Coming to Completion
When the cycle had reached completion, as indicated by zero ammonia and nitrite, it was time to transfer the contents of my 40-gallon into the new tank.
Using the procedure in the Moving Day article, just modified slightly, piece by piece I moved into the new tank. I started on Sunday morning and worked all day. I had a 20-gallon Rubbermaid tub that I placed several corals and rocks in, and covered with original tank water. I moved this to the new tank and drip acclimated the entire tub full by using regular airline tubing and siphoning off the new water into the tub, and bailing out the tub water and placing it back in the 75. I did this for about an hour a tub-full.
When most of the rock and all of the coral where in the 75, I put the rest of the rock (~3 medium pieces) in a dark bucket and caught the fish, and put them in with the rock. I covered the bucket so it would stay dark, and help lessen the stress.
This is when I began the long task of moving the substrate. Using a large Lee's Specimen container, I scooped up a load of the sand-bed, poured of the excess ( and nasty) water, filled up a 1-gallon Ziploc bag with it and lowered it to the bottom of the new tank. Then I would upend the bag and slowly pour out the sand, trying to cause as little of a dust storm as possible. This went on for hours. Finally, the sand-bed was in place.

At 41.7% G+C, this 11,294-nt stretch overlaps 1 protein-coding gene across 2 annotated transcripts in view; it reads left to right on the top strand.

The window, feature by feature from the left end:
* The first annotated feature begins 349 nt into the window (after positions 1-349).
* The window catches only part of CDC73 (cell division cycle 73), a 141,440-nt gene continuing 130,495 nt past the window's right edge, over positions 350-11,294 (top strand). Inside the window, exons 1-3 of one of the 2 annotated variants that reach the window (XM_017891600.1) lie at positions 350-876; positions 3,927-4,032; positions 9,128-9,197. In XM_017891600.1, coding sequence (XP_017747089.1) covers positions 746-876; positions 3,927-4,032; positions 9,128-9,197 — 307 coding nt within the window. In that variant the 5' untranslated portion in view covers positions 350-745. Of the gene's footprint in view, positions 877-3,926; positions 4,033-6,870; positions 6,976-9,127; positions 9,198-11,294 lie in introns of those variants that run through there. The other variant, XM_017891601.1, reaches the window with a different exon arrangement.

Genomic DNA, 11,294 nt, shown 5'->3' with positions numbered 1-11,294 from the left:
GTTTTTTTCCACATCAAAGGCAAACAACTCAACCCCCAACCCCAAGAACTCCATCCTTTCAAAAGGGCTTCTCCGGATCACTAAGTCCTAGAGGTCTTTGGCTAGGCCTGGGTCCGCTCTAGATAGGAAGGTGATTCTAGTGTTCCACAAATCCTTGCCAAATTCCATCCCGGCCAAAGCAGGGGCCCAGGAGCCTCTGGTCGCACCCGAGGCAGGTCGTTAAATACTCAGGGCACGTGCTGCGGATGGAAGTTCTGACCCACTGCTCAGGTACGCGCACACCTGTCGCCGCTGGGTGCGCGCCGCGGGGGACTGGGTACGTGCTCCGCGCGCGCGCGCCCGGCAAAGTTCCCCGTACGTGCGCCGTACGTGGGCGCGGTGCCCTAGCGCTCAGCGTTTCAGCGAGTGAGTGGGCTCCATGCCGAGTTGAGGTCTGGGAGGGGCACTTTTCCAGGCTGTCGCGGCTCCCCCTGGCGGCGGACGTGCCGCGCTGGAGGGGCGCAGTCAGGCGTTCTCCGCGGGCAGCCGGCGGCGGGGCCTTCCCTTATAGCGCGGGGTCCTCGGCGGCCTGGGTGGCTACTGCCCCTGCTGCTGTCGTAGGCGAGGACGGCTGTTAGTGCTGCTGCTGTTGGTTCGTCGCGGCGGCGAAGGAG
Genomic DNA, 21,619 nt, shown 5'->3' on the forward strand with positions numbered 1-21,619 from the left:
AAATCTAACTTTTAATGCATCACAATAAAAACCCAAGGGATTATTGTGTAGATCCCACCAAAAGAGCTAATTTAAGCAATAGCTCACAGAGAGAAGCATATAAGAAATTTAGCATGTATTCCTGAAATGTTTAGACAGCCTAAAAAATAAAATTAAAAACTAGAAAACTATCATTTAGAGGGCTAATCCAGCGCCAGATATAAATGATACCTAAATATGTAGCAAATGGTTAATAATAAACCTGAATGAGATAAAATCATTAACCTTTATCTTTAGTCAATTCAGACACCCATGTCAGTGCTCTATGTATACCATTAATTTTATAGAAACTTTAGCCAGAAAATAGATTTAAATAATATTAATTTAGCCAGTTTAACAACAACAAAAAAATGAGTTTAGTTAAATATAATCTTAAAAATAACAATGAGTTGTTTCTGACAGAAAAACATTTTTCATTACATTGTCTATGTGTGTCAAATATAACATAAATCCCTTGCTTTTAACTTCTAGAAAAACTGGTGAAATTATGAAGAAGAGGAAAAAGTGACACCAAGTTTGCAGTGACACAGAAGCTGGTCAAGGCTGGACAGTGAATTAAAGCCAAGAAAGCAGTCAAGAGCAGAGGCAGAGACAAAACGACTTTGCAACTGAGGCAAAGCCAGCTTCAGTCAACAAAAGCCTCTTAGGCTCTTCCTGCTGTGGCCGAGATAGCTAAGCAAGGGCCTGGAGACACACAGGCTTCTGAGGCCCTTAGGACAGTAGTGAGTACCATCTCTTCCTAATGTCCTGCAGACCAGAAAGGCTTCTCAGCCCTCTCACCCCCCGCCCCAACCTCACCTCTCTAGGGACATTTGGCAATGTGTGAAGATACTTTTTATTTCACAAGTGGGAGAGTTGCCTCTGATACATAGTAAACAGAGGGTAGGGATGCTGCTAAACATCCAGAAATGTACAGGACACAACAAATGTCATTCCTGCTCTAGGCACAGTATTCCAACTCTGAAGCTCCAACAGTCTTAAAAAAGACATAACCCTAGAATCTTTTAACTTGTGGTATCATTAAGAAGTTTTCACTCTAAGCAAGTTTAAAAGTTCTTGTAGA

The water at this point was pretty cloudy, so I busied myself with other things until it cleared up. I pulled the fans from the canopy of the 40-gallon and installed them into the new canopy. Also, I began moving over timers, wavemakers, probes, heaters, powerheads, and everything else I could use.
After a couple of hours, the water was clear enough to add the fish. So, using the drip method above, I acclimated my bucket o' fish and introduced them to their new home. At this point, I refrained from flash photography and bright lights. The kids had been through enough.
By Monday, everyone had settled in and I began the running the lights. The results, in my opinion, (very biased by the way), were spectacular. On Wednesday, I rechecked all of my levels, (all perfect), did a 15% water change for good measure, and ordered a new cleanup crew from eTropicals. All arrived the next day, were drip acclimated and began about their business. All is right with the [undersea] world.
Everything is acclimated and are beginning to thrive, and I am pleasd with my work. I suffered no losses during the move, except for a small clam shell that was partially covered with Green Star polyps. Somewhere in all that rock and water, I am sure it is alive, I just don't know where.
More photos of the final results are in the Features section, under the New 75g w/12KK Metal halide bullet.
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